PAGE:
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01-10-2001, 09:42 PM
Is it possible to repair bad sectors on a hard drive? If so, how do you go about it?

01-10-2001, 10:13 PM
The 'Norton Disk Doctor' should do this for you.

01-10-2001, 11:09 PM
Bad sectors are usually a sign of bad things to come. Its usually the case of an old drive or one that has suffered damage.
Bad sectors have a habit of breeding on your hard disk. Its a good indication to get a new drive quickly or face the consequences of loosing data at random. Its possible with some software to recover data or bits of from bad sectors. But Ive never seen a programme that can repair them sucessfully or for any lenght of time as they are generally created by physical damage or age. Programmes like Nortons Disk Doctor will mark them so they cant be used again..But as I said they tend to pop up elsewhere on your disk at a later date.

Good Luck

==Orac==

02-10-2001, 07:20 AM
Quite often bad sectors aren't bad phisically at all. Scandisk will set them aside as unusable for whatever reason, but when you run partition magic or norton utilities at a later date, they will give you the choice to reinstate the bad sectors, then they are gone forever. This has happened to me on several computers.

03-10-2001, 05:34 PM
Bad sectors reported as bad by Scandisk or NDD are bad sectors. Whether they are detected as bad depends on the temperature, humidity, the phase of the moon, or whether it's Tuesday.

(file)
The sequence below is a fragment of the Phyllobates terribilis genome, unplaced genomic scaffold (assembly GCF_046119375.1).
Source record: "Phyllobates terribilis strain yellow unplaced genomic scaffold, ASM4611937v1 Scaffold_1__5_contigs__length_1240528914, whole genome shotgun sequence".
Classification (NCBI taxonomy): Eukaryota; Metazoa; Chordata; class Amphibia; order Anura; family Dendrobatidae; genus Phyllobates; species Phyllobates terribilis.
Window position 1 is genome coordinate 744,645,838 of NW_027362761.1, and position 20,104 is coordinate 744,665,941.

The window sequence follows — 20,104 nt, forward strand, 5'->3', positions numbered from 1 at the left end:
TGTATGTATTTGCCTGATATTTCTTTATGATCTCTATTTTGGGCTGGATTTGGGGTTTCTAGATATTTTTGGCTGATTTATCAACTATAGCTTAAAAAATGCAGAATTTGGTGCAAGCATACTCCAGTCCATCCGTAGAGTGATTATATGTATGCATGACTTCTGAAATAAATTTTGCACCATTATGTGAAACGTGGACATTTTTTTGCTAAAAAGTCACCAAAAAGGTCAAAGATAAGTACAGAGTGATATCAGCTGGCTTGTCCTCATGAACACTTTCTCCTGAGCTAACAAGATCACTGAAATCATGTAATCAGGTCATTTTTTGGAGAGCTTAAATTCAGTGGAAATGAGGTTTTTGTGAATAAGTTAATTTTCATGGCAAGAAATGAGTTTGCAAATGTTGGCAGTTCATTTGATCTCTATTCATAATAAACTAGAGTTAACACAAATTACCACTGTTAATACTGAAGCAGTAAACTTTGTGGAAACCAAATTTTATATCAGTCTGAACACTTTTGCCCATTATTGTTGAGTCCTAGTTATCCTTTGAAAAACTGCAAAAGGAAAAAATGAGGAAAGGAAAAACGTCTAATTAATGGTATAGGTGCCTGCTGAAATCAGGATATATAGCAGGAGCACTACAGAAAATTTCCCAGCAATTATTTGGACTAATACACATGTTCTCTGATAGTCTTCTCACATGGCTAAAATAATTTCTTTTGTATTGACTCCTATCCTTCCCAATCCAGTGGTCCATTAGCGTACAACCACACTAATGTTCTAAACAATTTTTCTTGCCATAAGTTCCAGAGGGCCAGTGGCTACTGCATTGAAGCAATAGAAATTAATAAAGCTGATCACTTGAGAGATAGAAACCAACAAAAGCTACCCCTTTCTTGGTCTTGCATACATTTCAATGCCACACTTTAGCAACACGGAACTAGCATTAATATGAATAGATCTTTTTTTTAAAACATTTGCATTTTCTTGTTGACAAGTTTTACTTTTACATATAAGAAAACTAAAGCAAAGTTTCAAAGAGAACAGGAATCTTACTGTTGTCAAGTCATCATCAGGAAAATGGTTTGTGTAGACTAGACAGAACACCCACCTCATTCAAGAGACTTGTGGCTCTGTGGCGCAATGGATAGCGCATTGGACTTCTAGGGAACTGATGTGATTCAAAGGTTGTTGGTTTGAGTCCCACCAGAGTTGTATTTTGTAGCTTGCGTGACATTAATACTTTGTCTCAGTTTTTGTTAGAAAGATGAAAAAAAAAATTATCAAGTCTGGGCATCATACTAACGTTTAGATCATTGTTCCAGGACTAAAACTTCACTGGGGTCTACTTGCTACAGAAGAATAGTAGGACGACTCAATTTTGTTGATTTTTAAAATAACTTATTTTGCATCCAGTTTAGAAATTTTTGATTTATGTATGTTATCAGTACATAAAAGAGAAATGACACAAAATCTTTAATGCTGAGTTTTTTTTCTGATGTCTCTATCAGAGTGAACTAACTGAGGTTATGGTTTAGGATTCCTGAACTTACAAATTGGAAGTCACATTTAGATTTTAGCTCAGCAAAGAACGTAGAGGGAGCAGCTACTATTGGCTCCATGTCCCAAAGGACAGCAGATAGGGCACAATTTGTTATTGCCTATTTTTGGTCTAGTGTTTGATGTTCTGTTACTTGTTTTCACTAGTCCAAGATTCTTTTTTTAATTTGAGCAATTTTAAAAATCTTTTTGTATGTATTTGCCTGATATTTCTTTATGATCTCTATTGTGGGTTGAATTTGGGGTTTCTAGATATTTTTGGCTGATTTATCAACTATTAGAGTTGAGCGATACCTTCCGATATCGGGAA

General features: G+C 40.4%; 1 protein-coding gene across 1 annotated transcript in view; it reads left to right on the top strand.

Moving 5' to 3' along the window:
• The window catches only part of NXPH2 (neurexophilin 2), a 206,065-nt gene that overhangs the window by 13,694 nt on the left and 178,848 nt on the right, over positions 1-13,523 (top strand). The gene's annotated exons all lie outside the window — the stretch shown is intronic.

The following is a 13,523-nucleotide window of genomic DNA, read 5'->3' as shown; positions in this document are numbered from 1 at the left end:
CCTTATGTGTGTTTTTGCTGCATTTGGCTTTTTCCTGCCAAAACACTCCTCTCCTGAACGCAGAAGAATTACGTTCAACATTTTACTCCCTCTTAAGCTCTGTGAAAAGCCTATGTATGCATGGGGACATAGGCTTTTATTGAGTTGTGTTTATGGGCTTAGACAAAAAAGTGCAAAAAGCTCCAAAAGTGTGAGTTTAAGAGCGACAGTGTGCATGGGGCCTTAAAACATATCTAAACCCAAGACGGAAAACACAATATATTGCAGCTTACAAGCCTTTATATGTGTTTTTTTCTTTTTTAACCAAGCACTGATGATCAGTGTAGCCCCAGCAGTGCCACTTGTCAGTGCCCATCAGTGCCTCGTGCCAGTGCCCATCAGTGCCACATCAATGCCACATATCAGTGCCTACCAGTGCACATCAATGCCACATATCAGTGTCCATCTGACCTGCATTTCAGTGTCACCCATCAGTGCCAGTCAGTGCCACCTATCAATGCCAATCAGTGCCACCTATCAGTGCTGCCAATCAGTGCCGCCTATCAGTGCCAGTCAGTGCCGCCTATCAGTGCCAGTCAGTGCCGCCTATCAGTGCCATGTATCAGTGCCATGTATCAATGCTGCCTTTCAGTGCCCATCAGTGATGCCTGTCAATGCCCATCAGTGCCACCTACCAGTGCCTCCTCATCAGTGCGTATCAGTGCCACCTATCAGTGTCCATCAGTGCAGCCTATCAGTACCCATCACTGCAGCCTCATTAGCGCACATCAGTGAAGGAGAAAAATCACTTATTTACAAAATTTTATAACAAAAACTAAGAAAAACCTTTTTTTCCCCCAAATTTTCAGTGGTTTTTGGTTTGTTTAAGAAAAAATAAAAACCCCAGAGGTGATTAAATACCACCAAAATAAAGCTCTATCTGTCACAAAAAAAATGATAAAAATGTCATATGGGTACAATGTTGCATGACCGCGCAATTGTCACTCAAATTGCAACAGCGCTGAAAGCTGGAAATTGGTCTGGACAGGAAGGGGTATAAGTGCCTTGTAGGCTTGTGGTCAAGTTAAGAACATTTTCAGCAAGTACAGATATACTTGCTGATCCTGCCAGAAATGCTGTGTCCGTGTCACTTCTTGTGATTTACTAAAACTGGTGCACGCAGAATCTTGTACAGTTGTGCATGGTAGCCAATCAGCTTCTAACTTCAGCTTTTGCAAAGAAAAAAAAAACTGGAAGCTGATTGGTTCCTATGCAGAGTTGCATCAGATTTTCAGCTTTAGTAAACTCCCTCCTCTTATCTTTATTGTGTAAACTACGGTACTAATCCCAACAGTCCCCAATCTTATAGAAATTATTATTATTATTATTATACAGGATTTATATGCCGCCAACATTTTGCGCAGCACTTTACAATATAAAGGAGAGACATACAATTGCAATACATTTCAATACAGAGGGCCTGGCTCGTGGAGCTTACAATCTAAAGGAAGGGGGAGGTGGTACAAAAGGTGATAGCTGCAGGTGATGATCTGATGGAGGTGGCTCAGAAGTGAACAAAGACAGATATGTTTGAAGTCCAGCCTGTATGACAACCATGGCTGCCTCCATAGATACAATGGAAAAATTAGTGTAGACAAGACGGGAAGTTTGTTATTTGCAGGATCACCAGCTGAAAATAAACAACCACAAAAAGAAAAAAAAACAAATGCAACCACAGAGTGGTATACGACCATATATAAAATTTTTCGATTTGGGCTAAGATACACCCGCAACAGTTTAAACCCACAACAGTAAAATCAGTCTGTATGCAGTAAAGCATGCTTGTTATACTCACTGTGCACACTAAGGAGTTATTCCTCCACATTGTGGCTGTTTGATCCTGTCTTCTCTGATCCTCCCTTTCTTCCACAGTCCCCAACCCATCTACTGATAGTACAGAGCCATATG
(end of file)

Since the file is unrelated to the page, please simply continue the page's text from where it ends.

When the operating system reads a disk, it checks each block or sector for errors. If it finds an error, it will try again. You will hear this happening when reading a flakey floppy disk. It will retry several times before giving up and giving you the famous Abort, Retry, Fail choice.
A testing programme should be much tougher. I suspect that in the factory test of IDE disks, a fail on the first read of a sector will cause the sector to be mapped onto one of the spare sectors in the track, and more than a small number of bad sectors in a track will cause the whole track to be mapped out. That is why new IDE disks have no errors. Old MFM disks came with a list of bad sectors, and you had to enter them by hand if your formatting programme was not equally tough.
Scandisk obviously ( know by listening when checking floppies) allows some retries before marking bad blocks.
A 'softhearted' scanning programme which allows marginal sectors to be used will inevitably lead to tears before bedtime.
A history of new bad blocks turning up means that the user's data are living on borrowed time. Disks are very cheap these days.